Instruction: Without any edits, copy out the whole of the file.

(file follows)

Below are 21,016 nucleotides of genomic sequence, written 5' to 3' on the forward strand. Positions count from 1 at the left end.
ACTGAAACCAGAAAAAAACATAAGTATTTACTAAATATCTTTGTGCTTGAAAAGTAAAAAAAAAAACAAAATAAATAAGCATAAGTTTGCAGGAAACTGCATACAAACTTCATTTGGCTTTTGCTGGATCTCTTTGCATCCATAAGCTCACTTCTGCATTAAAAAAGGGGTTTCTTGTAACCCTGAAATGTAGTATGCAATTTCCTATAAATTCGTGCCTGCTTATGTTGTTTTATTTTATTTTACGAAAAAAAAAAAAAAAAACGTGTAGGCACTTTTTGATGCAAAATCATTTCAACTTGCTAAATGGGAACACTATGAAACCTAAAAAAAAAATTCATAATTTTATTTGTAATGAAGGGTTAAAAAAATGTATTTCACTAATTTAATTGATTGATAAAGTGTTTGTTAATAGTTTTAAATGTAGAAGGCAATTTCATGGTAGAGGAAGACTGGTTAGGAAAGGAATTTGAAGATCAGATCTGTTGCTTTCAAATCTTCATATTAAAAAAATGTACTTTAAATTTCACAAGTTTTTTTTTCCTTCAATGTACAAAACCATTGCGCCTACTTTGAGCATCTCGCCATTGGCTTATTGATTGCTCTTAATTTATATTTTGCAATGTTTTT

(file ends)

Below are 21,016 nucleotides of genomic sequence, written 5' to 3' on the forward strand. Positions count from 1 at the left end.
ACTGAAACCAGAAAAAAACATAAGTATTTACTAAATATCTTTGTGCTTGAAAAGTAAAAAAAAAAACAAAATAAATAAGCATAAGTTTGCAGGAAACTGCATACAAACTTCATTTGGCTTTTGCTGGATCTCTTTGCATCCATAAGCTCACTTCTGCATTAAAAAAGGGGTTTCTTGTAACCCTGAAATGTAGTATGCAATTTCCTATAAATTCGTGCCTGCTTATGTTGTTTTATTTTATTTTACGAAAAAAAAAAAAAAAAACGTGTAGGCACTTTTTGATGCAAAATCATTTCAACTTGCTAAATGGGAACACTATGAAACCTAAAAAAAAAATTCATAATTTTATTTGTAATGAAGGGTTAAAAAAATGTATTTCACTAATTTAATTGATTGATAAAGTGTTTGTTAATAGTTTTAAATGTAGAAGGCAATTTCATGGTAGAGGAAGACTGGTTAGGAAAGGAATTTGAAGATCAGATCTGTTGCTTTCAAATCTTCATATTAAAAAAATGTACTTTAAATTTCACAAGTTTTTTTTTCCTTCAATGTACAAAACCATTGCGCCTACTTTGAGCATCTCGCCATTGGCTTATTGATTGCTCTTAATTTATATTTTGCAATGTTTTT